A recent report forecasts that even if we double our current rate of decarbonisation, we're producing "emissions consistent with 6 degrees of warming by the end of the century" (Low Carbon Economy Index 2012, Pwc). Thus, as James Smith, Chair of the Carbon Trust put it, "we're facing a serious environmental and economic threat". So, industry leaders made a case for the opportunities for energy-efficient buildings in a challenging future climate. Here's a brief summary:
James Smith - Chairman, Carbon Trust
Obviously, climate change has not gone away - James appealed to the audience to collectively keep the agenda going. Amongst other challenges, we need to address the behavioural aspects of energy use (technical issues are arguably easier to deal with), such as over-consumption and an increasing desire for thermal comfort.
There are two levers for carbon reduction: energy efficiency and decarbonisation. For example, carbon capture and storage is vital. The projections from our past poor performance on carbon emission reduction suggest that negative carbon technologies are needed. We also need to get behind the Energy Bill (see James' recent article 'Let's stop squabbling [http://www.huffingtonpost.co.uk/james-m-smith/lets-stop-squabbling-and-_b_1908731.html]' for the Huffington Post). Of course there is disagreement, but we need a reality-check: ok, not all low carbon technologies are perfect (such as offshore wind), but we still need them. James believes that a cap for subsidies on immature technologies is the right thing to do - this will at least incentivise engineers to come up with better solutions. The industry should also be invigorated by the potential job opportunities that the energy efficiency agenda may create (30 to 50 million jobs globally in carbon reduction).
(Note: James did not have a PowerPoint presentation)
Andrew Giles - Director of Worldwide Market Intelligence, BSRIA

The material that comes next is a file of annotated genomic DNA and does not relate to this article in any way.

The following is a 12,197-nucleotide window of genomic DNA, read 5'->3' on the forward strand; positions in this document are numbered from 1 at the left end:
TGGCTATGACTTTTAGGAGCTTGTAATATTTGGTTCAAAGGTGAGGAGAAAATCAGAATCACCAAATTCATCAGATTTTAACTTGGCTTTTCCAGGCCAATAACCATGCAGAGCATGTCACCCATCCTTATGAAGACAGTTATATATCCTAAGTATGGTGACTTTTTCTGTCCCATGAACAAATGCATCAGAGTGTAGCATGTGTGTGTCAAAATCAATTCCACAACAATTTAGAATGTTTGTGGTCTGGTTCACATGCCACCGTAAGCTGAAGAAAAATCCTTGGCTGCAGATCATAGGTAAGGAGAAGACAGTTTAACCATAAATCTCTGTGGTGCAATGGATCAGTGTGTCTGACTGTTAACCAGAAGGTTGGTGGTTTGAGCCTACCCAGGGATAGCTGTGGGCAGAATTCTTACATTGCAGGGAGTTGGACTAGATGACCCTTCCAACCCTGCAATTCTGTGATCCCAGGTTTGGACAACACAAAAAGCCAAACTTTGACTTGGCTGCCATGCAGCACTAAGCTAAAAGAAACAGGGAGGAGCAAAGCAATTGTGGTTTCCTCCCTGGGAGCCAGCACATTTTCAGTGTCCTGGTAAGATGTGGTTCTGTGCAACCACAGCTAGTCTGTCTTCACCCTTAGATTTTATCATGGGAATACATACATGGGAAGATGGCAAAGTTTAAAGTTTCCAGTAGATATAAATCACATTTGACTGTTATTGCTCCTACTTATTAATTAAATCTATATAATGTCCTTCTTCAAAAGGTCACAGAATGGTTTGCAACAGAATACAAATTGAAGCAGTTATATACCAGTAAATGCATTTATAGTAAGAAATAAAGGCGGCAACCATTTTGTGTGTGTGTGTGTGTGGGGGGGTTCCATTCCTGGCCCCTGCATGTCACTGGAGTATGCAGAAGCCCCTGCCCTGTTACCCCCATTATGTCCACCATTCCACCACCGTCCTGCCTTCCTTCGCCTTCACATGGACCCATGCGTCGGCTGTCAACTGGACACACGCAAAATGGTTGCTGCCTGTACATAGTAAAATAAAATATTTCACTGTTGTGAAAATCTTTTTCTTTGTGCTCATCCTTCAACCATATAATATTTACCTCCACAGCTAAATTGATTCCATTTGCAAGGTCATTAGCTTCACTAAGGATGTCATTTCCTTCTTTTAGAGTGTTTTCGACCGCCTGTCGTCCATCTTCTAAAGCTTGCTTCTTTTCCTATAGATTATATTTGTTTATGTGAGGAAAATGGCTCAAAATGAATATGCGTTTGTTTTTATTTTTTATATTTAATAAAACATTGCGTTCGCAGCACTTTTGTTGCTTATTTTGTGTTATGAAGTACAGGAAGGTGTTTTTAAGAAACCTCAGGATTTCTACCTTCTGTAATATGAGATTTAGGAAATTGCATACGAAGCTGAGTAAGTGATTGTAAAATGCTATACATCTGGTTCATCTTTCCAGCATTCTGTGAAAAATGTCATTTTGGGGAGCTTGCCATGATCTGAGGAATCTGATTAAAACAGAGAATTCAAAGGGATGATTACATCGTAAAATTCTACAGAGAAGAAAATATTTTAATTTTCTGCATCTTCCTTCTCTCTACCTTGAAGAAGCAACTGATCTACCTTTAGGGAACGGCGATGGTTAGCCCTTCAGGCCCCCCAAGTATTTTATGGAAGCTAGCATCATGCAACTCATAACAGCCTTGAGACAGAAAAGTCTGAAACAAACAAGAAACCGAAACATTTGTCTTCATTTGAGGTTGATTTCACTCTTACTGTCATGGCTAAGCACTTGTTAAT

Andrew provided a timely overview of market trends including the growth of heat pumps, dash for gas, the use of Building Energy Management Systems (BEMS), cloud software, and a vision for buildings in the future.
Six years ago there was a heat pump boom - and the world market now totals 2.5 million units. However, the European market is lower than predicted, so the growth has mainly come from Asia. Japan is leading in this and fuel cell technology. Moving onto gas solutions, BSRIA predicts that boiler sales for replacements will dominate the market to at least 2020. Assuming that the economy has recovered, the UK will be more environmentally friendly than, for example Germany, in new build. However, in the UK, RHI won't be finalised for residential.
Interestingly, we will see more system integration, with the lines between commercial and residential markets blurring, and a growing trend towards the development of integrated and converged BEMS (growing at 15% p.a.). Technology is providing new market opportunities. For example, we may see a move towards 'automatic continuous commissioning', the use of mobile apps including on open source platforms for BEMS, and businesses moving data to the cloud.
Finally, looking ahead at the future of cities, we're already seeing the use of robots for low-skilled work (meet-and-greet type roles in lobbies), more off-site construction, the inevitable demands for more space, and the rise of modular and re-configurable buildings.